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On DRC, UN's Human Rights Due Diligence Policy Explained by OHCHR, DPKO Stonewalls

By Matthew Russell Lee

UNITED NATIONS, November 26 -- Amid reports of units of the Congolese Army, with which the UN works, burning houses and raping in Goma, Sake and Minova, Inner City Press has for days sought from the UN Department of Peacekeeping Operations basic information about these abuses, and its so-called Human Rights Due Diligence Policy.

   DPKO chief Herve Ladsous refused to answer any Press questions, on MONUSCO inaction in Pinga and then Goma and Bukavu, on November 21.

   On November 23 Inner City Press asked in writing regarding MONUSCO's partners, including the FARDC and the Mai Mai and NYATURA with whom they collaborate, asking to know "how the UN's Human Rights Due Diligence Policy was applied to all units MONUSCO is supporting or operating in concert with."

   Ladsous' spokesman Kieran Dwyer replied on November 23, "I am looking into that" -- but three days later, nothing.

  Of MONUSCO's partners the Congolese Army FARDC, the Office of the High Commissioner on Human Rights reported on November 23:

"Alleged violations carried out by FARDC soldiers include: the wounding of six civilians, including a child,  in the Majengo quarter of Goma on 18 November; the wounding of a man by a FARDC soldier, in Mugunga, in Nyragongo territory, North Kivu , also  on 18 November;  and the looting and burning of houses by FARDC soldiers in Goma, on 19 November."

   The UN Office of the High Commissioner on Human Rights has at least provided basic information to Inner City Press about the Policy, if not its application by DPKO.

   Spokesman Rupert Colville summarized to Inner City Press that "in DRC, because of the large amount of information that UN has been able to gather on individuals composing the FARDC, the application of the policy has so far focused on an elaborate 'profiling mechanism,' which allows MONUSCO to identify individuals with a bad human rights record and ensure their removal from units that will or would benefit from the support provided by the UN."

   More generally, Colville states that "whenever in the context of this support, human rights violations are reported through this monitoring framework, the UN entity has to intervene with these security forces or recipients of support so that these violations are brought to an end and adequately addressed. If despite these interventions, violations continue or are not adequately addressed, the support should be suspended or withdrawn."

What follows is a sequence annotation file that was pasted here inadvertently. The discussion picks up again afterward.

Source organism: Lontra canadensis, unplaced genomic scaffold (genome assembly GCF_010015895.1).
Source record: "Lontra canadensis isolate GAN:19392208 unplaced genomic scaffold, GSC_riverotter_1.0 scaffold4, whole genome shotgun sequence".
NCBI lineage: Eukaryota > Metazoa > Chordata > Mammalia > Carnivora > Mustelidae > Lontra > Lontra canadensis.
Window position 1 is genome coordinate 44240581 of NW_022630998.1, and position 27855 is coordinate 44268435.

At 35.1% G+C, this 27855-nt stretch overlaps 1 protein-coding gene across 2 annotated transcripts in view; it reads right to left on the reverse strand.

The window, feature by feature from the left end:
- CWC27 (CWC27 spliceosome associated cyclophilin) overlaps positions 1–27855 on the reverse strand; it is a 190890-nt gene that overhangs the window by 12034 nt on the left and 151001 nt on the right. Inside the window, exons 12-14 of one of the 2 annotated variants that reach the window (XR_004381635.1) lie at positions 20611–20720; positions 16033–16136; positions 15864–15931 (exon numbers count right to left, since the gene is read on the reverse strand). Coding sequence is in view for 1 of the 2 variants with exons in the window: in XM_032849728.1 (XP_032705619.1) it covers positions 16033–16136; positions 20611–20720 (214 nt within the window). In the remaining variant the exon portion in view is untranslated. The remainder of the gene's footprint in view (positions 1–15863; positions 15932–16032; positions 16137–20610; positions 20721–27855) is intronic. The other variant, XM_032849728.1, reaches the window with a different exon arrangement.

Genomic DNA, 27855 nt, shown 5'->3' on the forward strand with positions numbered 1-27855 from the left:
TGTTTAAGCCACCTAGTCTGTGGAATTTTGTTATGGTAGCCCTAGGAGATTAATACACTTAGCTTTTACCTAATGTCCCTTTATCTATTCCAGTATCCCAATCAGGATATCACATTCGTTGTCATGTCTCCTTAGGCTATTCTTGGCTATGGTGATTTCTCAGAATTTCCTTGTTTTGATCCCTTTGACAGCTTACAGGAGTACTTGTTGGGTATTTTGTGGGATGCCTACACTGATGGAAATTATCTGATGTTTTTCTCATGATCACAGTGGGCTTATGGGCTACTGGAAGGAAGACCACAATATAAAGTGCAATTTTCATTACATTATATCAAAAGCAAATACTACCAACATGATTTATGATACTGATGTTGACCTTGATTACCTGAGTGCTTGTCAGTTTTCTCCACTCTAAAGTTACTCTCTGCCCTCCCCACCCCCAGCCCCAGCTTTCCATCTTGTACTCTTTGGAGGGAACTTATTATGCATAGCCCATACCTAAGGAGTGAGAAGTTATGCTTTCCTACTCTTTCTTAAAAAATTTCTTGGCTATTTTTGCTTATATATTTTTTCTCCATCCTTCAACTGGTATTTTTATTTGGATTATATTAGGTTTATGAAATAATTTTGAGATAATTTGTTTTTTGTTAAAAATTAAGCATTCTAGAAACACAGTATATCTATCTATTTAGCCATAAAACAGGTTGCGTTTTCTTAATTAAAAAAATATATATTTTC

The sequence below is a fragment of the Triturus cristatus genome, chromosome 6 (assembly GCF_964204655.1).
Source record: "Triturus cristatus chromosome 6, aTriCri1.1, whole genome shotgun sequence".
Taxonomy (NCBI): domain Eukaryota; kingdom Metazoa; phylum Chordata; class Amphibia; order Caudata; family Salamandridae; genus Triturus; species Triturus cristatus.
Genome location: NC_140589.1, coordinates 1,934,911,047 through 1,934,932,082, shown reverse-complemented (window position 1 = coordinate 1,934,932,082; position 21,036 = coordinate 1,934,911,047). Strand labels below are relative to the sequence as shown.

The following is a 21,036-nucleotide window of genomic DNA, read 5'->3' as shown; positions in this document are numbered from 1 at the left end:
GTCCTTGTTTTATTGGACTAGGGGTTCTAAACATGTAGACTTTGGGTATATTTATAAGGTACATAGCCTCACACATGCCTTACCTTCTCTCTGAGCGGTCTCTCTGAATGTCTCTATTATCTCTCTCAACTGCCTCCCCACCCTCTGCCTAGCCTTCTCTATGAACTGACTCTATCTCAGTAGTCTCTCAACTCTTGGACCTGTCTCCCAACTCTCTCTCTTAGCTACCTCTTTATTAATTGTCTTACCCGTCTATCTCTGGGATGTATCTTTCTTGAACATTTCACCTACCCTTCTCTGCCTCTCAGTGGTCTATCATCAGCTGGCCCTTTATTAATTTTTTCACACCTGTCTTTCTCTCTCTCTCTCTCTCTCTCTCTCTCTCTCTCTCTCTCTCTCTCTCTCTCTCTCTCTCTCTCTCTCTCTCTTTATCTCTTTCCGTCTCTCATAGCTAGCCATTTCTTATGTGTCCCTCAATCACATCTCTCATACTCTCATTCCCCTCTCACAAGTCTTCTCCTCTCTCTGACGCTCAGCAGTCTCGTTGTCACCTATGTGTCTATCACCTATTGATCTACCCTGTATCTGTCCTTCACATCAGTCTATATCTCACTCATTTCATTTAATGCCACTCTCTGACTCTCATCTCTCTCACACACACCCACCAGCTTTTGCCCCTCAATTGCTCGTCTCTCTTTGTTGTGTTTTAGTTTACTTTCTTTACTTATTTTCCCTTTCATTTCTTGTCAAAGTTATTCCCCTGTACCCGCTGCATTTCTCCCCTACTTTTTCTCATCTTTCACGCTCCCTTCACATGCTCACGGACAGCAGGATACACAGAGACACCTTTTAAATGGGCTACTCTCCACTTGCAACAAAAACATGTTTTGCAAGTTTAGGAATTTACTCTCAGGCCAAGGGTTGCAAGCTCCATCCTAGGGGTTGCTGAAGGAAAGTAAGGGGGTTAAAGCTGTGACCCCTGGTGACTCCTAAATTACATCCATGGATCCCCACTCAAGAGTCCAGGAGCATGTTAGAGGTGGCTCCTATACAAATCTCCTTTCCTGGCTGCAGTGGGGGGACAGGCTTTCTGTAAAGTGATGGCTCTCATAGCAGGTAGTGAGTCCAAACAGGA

This sounds good. But then which are the FARDC units which OHCHR reported burned houses in Goma after the entry of M23? Who in the UN system has gone out to Minova, where FARDC abuses have been reported by journalists who relatively easily got in?

   At Monday's UN noon briefing, after waiting 60 hours for information DPKO said it was "looking into," Inner City Press asked UN Secretary General Ban Ki-moon's deputy spokesman Eduardo Del Buey:

Inner City Press: I remember you saying last week that one benefit of sort of remaining there is to keep records of abuses. There are many abuses, reports of the FARDC [Forces Armées de la République Démocratique du Congo] and an affiliated militia going to a town called Minova that’s between Sake and Bukavu and looting houses, raping women, so I wonder, has MONUSCO accessed that town and do you have some report on this, on these abuses?

Deputy Spokesperson: Well, we’ll check with DPKO to see what they have on that, Matthew.

   Five hours later, just as for the sixty hours before, no information was provided. In light for example of what MONUSCO is reported to have done, or not done, in Pinga, are they to be trusted to implement on their own, without any oversight or answers, this Human Rights Due Diligence Policy?

Footnote: earlier on Monday Inner City Press reported that it was Susana Malcorra and not Herve Ladsous who went for the UN to the DRC talks in Kampala.

  Then it was discovered -- well, tweeted -- where Ladsous had been: giving a speech to 100 students at the UK Royal College of Defense Studies. In the midst of MONUSCO's radical failure in the Congo, these priorities seem misplaced. Watch this site.

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